Review: 'Nuclear War' at The Royal Court

Review: 'Nuclear War' at The Royal Court

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Nuclear War is my first Simon Stephens play. In the flesh, that is. I’ve read and re-read a good portion of his work on the page, but that’s not really the point, is it? Theatre is meant to be watched, and communally at that, not read alone in bedrooms or on the way to work. It’s a stroke of luck then that I chose to break the habit and experience Nuclear War at the Jerwood Upstairs Theatre at The Royal Court rather than on my commute, since on the page there’s not a lot to go on. At 10 pages long, with each line hanging unattributed to any single character, and no stage directions other than an initial suggestion that none of the words even need to be spoken, Stephens has relinquished much of his creative power. He bestows it instead upon director and choreographer Imogen Knight and the actors.

That’s not to say the play wouldn’t have held certain significance had I read it on my commute, hemmed in by strangers intent on avoiding one another’s gaze. The piece follows a woman still cocooned by grief seven years after a death who decides, on this day, to wriggle out of her loneliness and connect. She travels across London trying to find someone to hold her, reaching out on the tube, in the streets, in a café. An internal monologue ruminates on the second law of thermodynamics; the unavoidable truth that everything decays. Nothing escapes the rapacious quickening of time. The protagonist tries to fend it off by searching for a human touch that will render her utterly ‘in the moment’. Time will stop, and perhaps the pain will be anaesthetised. Those few seconds will be sweet relief.

And that’s pretty much all I got. The way in which the narrative unfolds is abstract to say the least, but nonetheless absorbing for it. Maureen Beattie’s protagonist is followed by a four-person chorus who represent, well, lots of things. They’re benevolent spectres of the past, holding out a steadying hand to help the grieving woman dress in the morning. Then they’re savage beasts in pursuit of prey. Perhaps most unsettling of all, they’re detached strangers wearing gasmasks on public transport, so deep is the association of contact with contamination. When the members of the chorus sheath their heads in black stockings and try to eat tangerines through them, the effect is both beautiful – the juice of the fruit exploding in the light – and disturbing. If the fruit represents connection, they try and try and still can’t get to it. During an internal monologue on sex as the ultimate in human contact they begin thrusting on the ground, then their movements become reptilian, as if emerging from a primordial ooze. If this is Darwinian evolution, how far have we really come? By turns the chorus represents humans as automatons and apes, so it’s never really clear.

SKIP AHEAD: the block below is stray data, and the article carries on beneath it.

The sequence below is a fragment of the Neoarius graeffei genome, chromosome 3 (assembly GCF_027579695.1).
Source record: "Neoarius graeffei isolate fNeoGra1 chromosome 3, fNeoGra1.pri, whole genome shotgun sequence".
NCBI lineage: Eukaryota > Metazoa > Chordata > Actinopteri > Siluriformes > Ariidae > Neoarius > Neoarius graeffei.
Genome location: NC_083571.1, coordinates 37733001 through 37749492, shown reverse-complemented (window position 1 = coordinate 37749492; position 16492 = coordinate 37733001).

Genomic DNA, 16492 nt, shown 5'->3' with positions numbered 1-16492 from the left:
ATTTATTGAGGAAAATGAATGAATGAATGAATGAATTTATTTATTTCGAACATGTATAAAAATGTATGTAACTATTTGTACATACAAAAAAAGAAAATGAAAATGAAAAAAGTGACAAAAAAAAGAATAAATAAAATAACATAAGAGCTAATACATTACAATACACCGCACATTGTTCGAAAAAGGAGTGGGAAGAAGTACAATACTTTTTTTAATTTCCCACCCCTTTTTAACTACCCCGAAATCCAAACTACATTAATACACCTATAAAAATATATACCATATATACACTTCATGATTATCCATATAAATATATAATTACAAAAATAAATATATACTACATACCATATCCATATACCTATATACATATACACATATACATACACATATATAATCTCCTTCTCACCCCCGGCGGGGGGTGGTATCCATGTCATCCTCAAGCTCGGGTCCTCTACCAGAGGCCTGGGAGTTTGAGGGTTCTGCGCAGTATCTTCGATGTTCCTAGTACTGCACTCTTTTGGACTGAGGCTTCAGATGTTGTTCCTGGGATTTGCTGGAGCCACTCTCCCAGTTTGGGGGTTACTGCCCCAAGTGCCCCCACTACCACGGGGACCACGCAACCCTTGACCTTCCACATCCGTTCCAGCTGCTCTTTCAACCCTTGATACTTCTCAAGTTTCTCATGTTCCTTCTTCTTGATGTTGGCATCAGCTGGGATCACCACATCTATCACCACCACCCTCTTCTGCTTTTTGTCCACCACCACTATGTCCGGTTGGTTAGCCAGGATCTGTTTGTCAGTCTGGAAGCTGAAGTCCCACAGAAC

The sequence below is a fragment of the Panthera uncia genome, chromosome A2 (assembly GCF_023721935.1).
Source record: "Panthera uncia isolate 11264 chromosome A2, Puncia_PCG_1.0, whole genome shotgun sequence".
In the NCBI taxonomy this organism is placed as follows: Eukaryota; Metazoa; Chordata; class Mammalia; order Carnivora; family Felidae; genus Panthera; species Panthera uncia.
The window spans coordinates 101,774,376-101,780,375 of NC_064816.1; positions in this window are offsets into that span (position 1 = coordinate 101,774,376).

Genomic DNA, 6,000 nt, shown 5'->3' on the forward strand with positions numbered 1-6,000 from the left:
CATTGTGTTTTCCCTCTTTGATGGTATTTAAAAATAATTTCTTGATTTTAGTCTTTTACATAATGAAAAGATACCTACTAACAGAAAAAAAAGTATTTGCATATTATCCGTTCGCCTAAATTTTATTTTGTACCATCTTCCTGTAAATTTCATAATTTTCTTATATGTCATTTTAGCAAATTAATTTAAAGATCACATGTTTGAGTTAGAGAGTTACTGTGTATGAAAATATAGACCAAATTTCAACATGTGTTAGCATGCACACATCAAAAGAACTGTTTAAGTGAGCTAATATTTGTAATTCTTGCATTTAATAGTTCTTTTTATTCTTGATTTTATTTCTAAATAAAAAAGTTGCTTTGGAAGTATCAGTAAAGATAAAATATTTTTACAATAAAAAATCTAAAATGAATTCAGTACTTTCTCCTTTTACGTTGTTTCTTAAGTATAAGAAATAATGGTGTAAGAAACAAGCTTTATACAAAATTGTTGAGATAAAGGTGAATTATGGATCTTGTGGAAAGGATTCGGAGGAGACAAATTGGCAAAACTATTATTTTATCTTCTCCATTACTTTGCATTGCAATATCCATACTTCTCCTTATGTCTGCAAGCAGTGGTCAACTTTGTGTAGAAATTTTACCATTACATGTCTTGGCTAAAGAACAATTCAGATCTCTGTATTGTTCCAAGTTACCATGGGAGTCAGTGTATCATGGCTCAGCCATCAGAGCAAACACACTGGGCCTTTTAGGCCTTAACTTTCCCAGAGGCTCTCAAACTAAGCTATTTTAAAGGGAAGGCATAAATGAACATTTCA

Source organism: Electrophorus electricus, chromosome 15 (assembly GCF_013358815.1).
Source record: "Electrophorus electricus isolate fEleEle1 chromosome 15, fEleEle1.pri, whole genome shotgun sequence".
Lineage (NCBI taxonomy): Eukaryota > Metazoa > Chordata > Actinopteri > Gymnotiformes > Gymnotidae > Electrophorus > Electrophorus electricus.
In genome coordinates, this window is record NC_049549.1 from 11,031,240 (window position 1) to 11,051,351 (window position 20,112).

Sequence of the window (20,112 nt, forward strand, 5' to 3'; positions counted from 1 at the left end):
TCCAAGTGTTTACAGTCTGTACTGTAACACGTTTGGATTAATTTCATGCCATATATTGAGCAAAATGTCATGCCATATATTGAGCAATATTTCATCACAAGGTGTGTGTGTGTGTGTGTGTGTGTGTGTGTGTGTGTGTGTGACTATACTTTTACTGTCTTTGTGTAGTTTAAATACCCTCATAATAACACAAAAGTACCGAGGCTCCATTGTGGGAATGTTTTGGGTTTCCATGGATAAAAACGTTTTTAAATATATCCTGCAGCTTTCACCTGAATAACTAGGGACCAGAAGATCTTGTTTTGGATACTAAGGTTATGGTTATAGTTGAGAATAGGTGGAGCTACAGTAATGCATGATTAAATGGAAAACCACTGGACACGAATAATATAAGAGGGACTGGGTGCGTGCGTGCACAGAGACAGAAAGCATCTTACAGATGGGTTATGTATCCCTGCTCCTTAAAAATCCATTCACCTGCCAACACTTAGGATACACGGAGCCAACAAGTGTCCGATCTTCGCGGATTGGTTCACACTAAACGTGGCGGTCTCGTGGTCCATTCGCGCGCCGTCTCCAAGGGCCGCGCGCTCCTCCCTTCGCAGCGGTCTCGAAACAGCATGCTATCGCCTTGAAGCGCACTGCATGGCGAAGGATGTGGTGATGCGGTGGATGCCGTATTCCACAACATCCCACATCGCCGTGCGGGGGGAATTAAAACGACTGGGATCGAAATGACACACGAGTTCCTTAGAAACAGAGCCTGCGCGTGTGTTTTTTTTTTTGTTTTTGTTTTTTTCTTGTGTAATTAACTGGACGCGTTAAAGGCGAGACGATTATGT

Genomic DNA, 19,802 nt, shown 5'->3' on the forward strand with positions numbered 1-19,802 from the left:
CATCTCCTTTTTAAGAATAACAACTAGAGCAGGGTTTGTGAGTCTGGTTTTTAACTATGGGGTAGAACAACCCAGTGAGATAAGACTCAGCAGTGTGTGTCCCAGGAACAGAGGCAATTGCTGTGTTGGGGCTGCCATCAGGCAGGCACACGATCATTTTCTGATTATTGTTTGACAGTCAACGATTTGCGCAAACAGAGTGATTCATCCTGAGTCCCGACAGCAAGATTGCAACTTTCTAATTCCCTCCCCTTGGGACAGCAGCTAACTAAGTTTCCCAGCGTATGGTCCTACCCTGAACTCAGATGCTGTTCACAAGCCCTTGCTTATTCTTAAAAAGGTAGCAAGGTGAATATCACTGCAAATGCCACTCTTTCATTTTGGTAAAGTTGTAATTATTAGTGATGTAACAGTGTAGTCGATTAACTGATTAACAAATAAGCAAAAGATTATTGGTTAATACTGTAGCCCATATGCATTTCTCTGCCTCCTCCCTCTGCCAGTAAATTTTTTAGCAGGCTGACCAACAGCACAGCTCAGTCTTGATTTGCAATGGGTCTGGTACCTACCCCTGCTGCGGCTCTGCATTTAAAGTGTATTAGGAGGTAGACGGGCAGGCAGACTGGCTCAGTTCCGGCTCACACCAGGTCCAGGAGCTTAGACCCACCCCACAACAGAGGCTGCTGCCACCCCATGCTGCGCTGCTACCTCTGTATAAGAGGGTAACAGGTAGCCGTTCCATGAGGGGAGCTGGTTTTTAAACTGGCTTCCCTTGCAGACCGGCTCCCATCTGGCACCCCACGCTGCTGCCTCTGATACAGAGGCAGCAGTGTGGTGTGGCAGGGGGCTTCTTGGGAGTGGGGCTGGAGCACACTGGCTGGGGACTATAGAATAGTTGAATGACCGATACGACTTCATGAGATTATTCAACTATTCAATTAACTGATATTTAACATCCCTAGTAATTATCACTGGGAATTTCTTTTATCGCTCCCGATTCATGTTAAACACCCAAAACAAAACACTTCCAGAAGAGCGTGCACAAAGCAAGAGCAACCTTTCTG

That the movement and symbolism of the play does not always hold easily identifiable meaning in no way marred my enjoyment of Nuclear War. It seemed to me that what Stephens, Knight, and each of the five actors are trying to evoke is a feeling. The grey solitude of grief, terror at the merciless ageing process, the loneliness of a crowd. I left the theatre unsure of what I’d just seen, but nonetheless buzzed from an emotional hit – a buzz which has stayed with me like the play's shadowy chorus ever since.

The production continues until 6th May 2017
Find Anna on Twitter at @annaerichmond

Image copyright the artist: Chloe Lamford

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